3. The Great Pacific Garbage Patch is made up primarily of what type of garbage?

Answer: Plastic

There are several garbage patches in the world's oceans, but the largest is in the North Pacific. By 2020, it contained 79 thousand metric tons of garbage and sprawled 1.6 million square kilometers (almost the size of Alaska). The vast majority is plastic, especially microplastics which are created when plastics degrade. The floating plastic creates ecological hazards, especially to birds and marine mammals.

In recent years, several non-governmental organizations have started efforts to clean up the garbage patch, but it is a monumental task, The National Oceanic and Atmospheric Administration estimated it would take 67 boats one full year to clean up just one percent of the Pacific Garbage Patch,
4. What Nobel prize winning physicist was known as "The Great Explainer?"

Answer: Richard Feynman

Richard Feynman (1918-88) won the Nobel Prize in Physics in 1965 for his work on quantum electro-dynamics. Feynman is widely regarded as one of the finest minds of the 20th century. His ability to break down complex scientific theories into understandable language earned Feynman the nickname "The Great Explainer."

After graduating from MIT and Princeton, Feynman worked on the Manhattan Project, helping design the atomic bomb. While Feynman did his Nobel winning work at Cornell, he spent most of his career at Cal Tech.
5. The "Great Debate" between Heber Curtis and Harlow Shapley in 1920 was about what scientific field?

Answer: Astronomy

Curtis and Shapley were discussing the simple matter of the nature of the universe. Shapley argued that the universe consisted of a single galaxy, while Curtis argued it was made of multiple galaxies. On that matter, Curtis was right, To his credit, Shapley did argue that the galaxy was larger than previously thought and that Sol was not at the center of the Milky Way galaxy.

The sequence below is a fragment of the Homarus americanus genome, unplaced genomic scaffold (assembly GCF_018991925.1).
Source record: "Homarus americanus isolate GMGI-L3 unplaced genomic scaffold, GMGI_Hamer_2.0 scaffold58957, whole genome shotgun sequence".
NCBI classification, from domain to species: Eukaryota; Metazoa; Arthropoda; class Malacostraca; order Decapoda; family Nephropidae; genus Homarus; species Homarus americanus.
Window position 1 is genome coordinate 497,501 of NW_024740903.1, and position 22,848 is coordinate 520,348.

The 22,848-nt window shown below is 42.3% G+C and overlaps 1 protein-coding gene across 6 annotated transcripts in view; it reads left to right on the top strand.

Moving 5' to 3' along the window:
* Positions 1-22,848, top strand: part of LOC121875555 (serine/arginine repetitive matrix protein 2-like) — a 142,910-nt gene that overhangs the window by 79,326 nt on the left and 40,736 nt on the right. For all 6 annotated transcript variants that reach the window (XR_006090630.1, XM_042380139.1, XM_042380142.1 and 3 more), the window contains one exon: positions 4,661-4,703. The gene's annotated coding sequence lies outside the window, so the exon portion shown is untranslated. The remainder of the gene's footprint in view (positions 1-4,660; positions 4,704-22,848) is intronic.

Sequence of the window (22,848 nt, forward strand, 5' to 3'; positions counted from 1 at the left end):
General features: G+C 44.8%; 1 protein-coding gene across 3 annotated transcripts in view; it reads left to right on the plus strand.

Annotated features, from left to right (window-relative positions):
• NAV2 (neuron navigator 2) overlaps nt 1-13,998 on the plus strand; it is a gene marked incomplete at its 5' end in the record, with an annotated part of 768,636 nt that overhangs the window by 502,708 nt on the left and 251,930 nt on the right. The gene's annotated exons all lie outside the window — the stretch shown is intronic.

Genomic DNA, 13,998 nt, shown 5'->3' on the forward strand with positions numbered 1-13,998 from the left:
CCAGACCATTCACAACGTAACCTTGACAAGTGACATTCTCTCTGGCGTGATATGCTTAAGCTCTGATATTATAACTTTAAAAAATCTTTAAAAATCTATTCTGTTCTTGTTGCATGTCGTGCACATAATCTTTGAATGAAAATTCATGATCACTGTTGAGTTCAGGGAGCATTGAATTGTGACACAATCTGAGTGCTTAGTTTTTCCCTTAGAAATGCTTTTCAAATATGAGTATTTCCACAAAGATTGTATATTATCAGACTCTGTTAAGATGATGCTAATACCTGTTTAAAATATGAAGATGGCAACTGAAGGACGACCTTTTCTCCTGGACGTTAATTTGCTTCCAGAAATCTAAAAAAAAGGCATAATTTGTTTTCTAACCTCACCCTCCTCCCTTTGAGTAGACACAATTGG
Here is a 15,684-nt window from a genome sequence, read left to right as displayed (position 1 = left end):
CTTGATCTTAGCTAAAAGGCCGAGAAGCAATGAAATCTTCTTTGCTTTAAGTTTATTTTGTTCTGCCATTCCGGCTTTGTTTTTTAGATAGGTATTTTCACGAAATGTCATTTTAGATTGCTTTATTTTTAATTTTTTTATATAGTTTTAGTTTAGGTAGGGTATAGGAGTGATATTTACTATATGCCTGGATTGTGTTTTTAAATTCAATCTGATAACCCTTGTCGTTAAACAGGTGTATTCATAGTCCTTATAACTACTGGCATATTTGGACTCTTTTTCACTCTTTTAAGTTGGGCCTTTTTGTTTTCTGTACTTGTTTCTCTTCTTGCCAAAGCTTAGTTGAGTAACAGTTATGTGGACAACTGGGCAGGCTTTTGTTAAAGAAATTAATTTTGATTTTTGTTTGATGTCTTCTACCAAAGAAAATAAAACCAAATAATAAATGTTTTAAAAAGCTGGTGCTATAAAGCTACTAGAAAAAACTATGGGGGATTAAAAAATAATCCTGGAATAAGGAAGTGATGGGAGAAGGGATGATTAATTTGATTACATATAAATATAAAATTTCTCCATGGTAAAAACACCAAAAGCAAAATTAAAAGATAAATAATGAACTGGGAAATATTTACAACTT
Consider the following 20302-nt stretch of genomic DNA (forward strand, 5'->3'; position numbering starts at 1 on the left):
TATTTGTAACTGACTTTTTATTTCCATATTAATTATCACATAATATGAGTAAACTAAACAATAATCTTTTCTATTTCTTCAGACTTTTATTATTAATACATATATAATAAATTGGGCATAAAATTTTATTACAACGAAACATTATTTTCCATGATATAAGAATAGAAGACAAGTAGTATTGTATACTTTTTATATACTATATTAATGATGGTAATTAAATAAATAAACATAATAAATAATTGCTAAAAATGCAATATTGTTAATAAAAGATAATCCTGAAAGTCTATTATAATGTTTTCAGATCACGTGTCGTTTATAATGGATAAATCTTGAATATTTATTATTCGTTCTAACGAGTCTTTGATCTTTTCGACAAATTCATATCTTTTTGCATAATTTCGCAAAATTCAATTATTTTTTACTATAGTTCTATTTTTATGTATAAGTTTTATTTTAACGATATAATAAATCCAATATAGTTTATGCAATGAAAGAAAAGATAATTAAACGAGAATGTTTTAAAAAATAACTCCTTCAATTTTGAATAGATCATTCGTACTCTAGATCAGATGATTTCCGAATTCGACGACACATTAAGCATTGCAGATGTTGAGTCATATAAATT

Both got the size of the Milky Way wrong: Curtis dramatically undercalculated it, while Shapley was off by a factor of three. The Milky Way is big (105 light years) but not that big.

The debate took place at the Smithsonian Institution on April 26, 1920. At that time, Einstein's theory of relativity was still being debated by scientists; it had been verified by observations of solar eclipses in 1919.
6. The great comet which revisits the solar system approximately every 76 years is named after which British astronomer?

Answer: Halley

Edmond Halley identified his namesake comet in 1705. The comet reappears on a cycle of 75 to 79 years. During its appearance in 1986, spacecraft from NASA were able to scientifically analyze the comet up close.

Great comets have three criteria: 1) a bright nucleus, 2) travels close to the sun and 3) travels close to the earth. Notable great comets in recent decades include Hyakutake (1996) and Hale Bopp (1997).
7. The Great Nebula can be found in what constellation?

Answer: Orion

The Orion Nebula is one of the brightest objects in the night sky, actually visible to the naked eye just under the second star in Orion's belt. It is easily seen with telescopes. It is also known as Messier 42. The nebula is roughly 24 light years across and around 1300 thousand light years away from the sun.